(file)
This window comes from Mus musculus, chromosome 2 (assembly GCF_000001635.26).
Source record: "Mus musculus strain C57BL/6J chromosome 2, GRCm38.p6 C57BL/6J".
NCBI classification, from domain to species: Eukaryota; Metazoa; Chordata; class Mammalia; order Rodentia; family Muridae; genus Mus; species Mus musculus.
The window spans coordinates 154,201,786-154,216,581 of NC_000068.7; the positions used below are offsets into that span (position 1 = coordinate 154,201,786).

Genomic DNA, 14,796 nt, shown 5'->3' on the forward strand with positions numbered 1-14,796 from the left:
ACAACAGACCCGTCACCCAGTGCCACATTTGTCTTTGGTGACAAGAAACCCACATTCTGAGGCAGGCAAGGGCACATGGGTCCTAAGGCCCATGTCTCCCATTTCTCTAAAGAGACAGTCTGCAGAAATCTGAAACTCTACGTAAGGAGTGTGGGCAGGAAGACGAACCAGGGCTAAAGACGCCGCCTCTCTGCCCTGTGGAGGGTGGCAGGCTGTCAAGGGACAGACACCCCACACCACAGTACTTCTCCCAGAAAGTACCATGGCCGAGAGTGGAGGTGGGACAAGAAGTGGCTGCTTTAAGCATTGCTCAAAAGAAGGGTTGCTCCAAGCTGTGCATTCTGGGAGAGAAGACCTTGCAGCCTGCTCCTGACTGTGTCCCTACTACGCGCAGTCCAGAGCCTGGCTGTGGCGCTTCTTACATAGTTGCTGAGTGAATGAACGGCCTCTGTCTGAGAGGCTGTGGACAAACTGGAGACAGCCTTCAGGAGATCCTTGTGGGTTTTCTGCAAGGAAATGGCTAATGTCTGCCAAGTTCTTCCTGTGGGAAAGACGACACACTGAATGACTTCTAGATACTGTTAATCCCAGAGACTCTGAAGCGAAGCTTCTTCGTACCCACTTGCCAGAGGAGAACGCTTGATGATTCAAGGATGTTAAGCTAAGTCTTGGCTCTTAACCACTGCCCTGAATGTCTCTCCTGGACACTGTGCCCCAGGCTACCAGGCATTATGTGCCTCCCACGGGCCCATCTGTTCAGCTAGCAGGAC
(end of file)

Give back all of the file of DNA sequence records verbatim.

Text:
This window comes from Mus musculus, chromosome 2 (assembly GCF_000001635.26).
Source record: "Mus musculus strain C57BL/6J chromosome 2, GRCm38.p6 C57BL/6J".
NCBI classification, from domain to species: Eukaryota; Metazoa; Chordata; class Mammalia; order Rodentia; family Muridae; genus Mus; species Mus musculus.
The window spans coordinates 154,201,786-154,216,581 of NC_000068.7; the positions used below are offsets into that span (position 1 = coordinate 154,201,786).

Genomic DNA, 14,796 nt, shown 5'->3' on the forward strand with positions numbered 1-14,796 from the left:
ACAACAGACCCGTCACCCAGTGCCACATTTGTCTTTGGTGACAAGAAACCCACATTCTGAGGCAGGCAAGGGCACATGGGTCCTAAGGCCCATGTCTCCCATTTCTCTAAAGAGACAGTCTGCAGAAATCTGAAACTCTACGTAAGGAGTGTGGGCAGGAAGACGAACCAGGGCTAAAGACGCCGCCTCTCTGCCCTGTGGAGGGTGGCAGGCTGTCAAGGGACAGACACCCCACACCACAGTACTTCTCCCAGAAAGTACCATGGCCGAGAGTGGAGGTGGGACAAGAAGTGGCTGCTTTAAGCATTGCTCAAAAGAAGGGTTGCTCCAAGCTGTGCATTCTGGGAGAGAAGACCTTGCAGCCTGCTCCTGACTGTGTCCCTACTACGCGCAGTCCAGAGCCTGGCTGTGGCGCTTCTTACATAGTTGCTGAGTGAATGAACGGCCTCTGTCTGAGAGGCTGTGGACAAACTGGAGACAGCCTTCAGGAGATCCTTGTGGGTTTTCTGCAAGGAAATGGCTAATGTCTGCCAAGTTCTTCCTGTGGGAAAGACGACACACTGAATGACTTCTAGATACTGTTAATCCCAGAGACTCTGAAGCGAAGCTTCTTCGTACCCACTTGCCAGAGGAGAACGCTTGATGATTCAAGGATGTTAAGCTAAGTCTTGGCTCTTAACCACTGCCCTGAATGTCTCTCCTGGACACTGTGCCCCAGGCTACCAGGCATTATGTGCCTCCCACGGGCCCATCTGTTCAGCTAGCAGGAC